He made much of republicans opposed to the model who voted No.  This is an exaggerated factor; the number of dedicated “direct elect “ republicans was quite small. 

The republican movement now conflates them  with those who answer the following polling question by specifying direct election, "If Australia were a republic, how do you think the President should be elected?"  

We know how large the dedicated "direct elect" group is likely to be from the voting for  the 1998 Convention. 

The overwhelming majority of elected republican delegates were from the ARM. Their attempts to neutralise the direct elect republicans almost led to a walk out .  This was avoided only by the mediation of Justice LLoyd Waddy, then ACM National Convenor.

Further, as Professor Craven – a leading republican – warns, a referendum the directly elected model would go down to a substantially greater defeat than in 1999. 

In such a referendum, most of the republican politicans, and probably most of the republican jourrnalists would campaign against the model. Several have already said so.  

This would be unlike the 1999 referendum, when about two thirds of the politicans, and almost all of the mainstream media, supported the Yes case.

…other views..

Mr. Smith had other firm views about Australia.

In his considered opinion,  the Governor-General is not a Head of State, the High Court and foreign governments disagree. 

He believes our Governor-General may have a conflict of interest; no Australian constitutional lawyer on the public record agrees. 

He declares Australia is not a crowned republic, a description favoured by prominent former High Court Justice Michael Kirby, former Prime Minister Howard, Leader of the Opposition Tony Abbott and the leading lawyer, Justice Ken Handley.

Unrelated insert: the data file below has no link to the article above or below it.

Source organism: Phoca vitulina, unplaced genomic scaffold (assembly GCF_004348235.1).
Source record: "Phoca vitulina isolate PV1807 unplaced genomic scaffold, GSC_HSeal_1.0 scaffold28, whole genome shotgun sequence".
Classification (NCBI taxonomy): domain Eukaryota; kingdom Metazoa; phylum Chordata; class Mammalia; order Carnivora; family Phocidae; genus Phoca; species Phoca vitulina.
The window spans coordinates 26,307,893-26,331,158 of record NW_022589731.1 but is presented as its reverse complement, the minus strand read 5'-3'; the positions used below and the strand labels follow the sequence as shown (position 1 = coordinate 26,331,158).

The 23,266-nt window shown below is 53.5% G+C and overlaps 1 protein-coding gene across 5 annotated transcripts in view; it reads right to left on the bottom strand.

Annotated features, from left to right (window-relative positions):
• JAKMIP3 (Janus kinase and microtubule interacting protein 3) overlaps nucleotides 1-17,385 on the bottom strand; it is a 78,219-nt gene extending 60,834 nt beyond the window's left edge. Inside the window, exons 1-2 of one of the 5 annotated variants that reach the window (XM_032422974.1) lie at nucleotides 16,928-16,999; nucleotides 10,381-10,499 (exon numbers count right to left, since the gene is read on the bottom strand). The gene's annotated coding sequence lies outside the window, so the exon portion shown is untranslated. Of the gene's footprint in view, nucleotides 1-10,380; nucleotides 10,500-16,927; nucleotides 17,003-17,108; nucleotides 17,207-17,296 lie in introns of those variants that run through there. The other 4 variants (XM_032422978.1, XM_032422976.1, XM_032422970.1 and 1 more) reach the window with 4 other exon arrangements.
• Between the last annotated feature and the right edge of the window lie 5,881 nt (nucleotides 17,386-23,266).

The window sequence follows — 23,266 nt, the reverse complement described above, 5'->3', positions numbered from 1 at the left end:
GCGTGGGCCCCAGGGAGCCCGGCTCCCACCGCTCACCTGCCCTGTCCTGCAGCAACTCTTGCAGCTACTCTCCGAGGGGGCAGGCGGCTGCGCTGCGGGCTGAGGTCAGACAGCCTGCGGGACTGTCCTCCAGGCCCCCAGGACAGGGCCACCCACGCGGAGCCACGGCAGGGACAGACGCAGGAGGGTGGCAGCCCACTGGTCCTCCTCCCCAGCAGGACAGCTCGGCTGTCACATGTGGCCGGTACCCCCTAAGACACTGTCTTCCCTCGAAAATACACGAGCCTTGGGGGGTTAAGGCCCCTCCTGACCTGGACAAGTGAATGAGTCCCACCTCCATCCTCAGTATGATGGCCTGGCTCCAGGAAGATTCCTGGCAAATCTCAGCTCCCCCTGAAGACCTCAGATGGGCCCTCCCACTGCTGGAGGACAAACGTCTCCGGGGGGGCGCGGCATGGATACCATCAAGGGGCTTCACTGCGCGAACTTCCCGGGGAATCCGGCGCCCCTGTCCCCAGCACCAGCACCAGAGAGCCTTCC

Incidentally, the United Kingdom republican movement prominently publishes a fascinating  list of celebrity supporters on their site.

This splendid tactic was employed by the Australian republican movement in the 1999 referendum. 

It is to be greatly encouraged.

Among the United Kingdom republican celebrities are the Anglo-Australian Queen’s Counsel, Geoffrey Robertson, who campaigned for the republicans in Australia in 1999.   He is in Australia now as part of his major campaign against The Pope.

The aggressive atheist Richard Dawkins is also there. He advised The Pope: "Mr. Ratzinger….go home to your tinpot Mussolini-concocted principality and don't come back."

Featured too is life peer and Privy Councillor, The Lord Hattersley. His Lordship’s republicanism could well have arisen from his being fined in 1996 when his dog, Buster, killed a goose in one of London's Royal Parks.  He has claimed that Buster acted in self defence.


Another noted supporter is an American, Kitty Kelley.  Why is she there?  Perhaps it was  that her book “The Royals” never sold in Britain, probably because it contained sensational assertions she would have been unable to defend in court.

Even the News of the World has failed to publish her assertions.

But let us return to the radio programme.

…the programme…

The programme was hosted by Nigel Ballard in Beijing.  The subject was triggered by Prime Minister Julia Gillard’s comment in the election campaign about a republic.  It can be heard here.

“I'm Nigel Ballard in Beijing, “he began.  “In today's program we'll look at the case for and against Australia becoming a republic.”

“It's not a new idea,” Mr. Ballard said, “and the debate about who should do the job has been going on since the 1850's."

" Perhaps what is more interesting is why in 2010 Australia still chooses to have a constitutional monarchy.”

“So how does the present situation work and how could things change if Australia became a republic?”

“Ni hao, you're listening to People In the Know, bringing you insights into the headline news in China and around the world, online at, and here on China Radio International.